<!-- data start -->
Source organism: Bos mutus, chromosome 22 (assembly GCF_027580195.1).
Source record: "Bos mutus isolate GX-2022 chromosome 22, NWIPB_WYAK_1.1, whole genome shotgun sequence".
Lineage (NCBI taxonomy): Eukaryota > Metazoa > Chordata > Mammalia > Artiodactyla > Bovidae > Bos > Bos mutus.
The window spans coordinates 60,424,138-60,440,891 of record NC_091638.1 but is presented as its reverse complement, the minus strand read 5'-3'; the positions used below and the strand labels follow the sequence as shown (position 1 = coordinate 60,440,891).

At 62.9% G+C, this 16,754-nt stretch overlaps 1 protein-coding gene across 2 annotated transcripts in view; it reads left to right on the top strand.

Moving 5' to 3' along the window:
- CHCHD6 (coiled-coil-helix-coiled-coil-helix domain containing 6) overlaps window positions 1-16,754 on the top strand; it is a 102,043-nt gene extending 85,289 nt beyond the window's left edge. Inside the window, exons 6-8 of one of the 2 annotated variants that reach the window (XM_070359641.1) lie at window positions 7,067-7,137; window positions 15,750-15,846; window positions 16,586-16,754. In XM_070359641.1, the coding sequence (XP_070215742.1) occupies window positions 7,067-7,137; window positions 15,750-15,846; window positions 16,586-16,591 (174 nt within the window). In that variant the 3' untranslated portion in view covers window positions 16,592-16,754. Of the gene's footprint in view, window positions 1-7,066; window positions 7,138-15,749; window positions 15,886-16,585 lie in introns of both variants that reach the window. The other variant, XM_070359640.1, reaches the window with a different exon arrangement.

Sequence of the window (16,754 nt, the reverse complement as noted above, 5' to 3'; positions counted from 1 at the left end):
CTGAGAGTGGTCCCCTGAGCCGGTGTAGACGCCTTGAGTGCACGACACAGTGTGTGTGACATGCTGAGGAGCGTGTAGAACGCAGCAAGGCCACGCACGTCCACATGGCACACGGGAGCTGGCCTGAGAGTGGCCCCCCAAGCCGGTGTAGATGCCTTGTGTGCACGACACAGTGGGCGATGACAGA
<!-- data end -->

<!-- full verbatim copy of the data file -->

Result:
Source organism: Bos mutus, chromosome 22 (assembly GCF_027580195.1).
Source record: "Bos mutus isolate GX-2022 chromosome 22, NWIPB_WYAK_1.1, whole genome shotgun sequence".
Lineage (NCBI taxonomy): Eukaryota > Metazoa > Chordata > Mammalia > Artiodactyla > Bovidae > Bos > Bos mutus.
The window spans coordinates 60,424,138-60,440,891 of record NC_091638.1 but is presented as its reverse complement, the minus strand read 5'-3'; the positions used below and the strand labels follow the sequence as shown (position 1 = coordinate 60,440,891).

At 62.9% G+C, this 16,754-nt stretch overlaps 1 protein-coding gene across 2 annotated transcripts in view; it reads left to right on the top strand.

Moving 5' to 3' along the window:
- CHCHD6 (coiled-coil-helix-coiled-coil-helix domain containing 6) overlaps window positions 1-16,754 on the top strand; it is a 102,043-nt gene extending 85,289 nt beyond the window's left edge. Inside the window, exons 6-8 of one of the 2 annotated variants that reach the window (XM_070359641.1) lie at window positions 7,067-7,137; window positions 15,750-15,846; window positions 16,586-16,754. In XM_070359641.1, the coding sequence (XP_070215742.1) occupies window positions 7,067-7,137; window positions 15,750-15,846; window positions 16,586-16,591 (174 nt within the window). In that variant the 3' untranslated portion in view covers window positions 16,592-16,754. Of the gene's footprint in view, window positions 1-7,066; window positions 7,138-15,749; window positions 15,886-16,585 lie in introns of both variants that reach the window. The other variant, XM_070359640.1, reaches the window with a different exon arrangement.

Sequence of the window (16,754 nt, the reverse complement as noted above, 5' to 3'; positions counted from 1 at the left end):
CTGAGAGTGGTCCCCTGAGCCGGTGTAGACGCCTTGAGTGCACGACACAGTGTGTGTGACATGCTGAGGAGCGTGTAGAACGCAGCAAGGCCACGCACGTCCACATGGCACACGGGAGCTGGCCTGAGAGTGGCCCCCCAAGCCGGTGTAGATGCCTTGTGTGCACGACACAGTGGGCGATGACAGA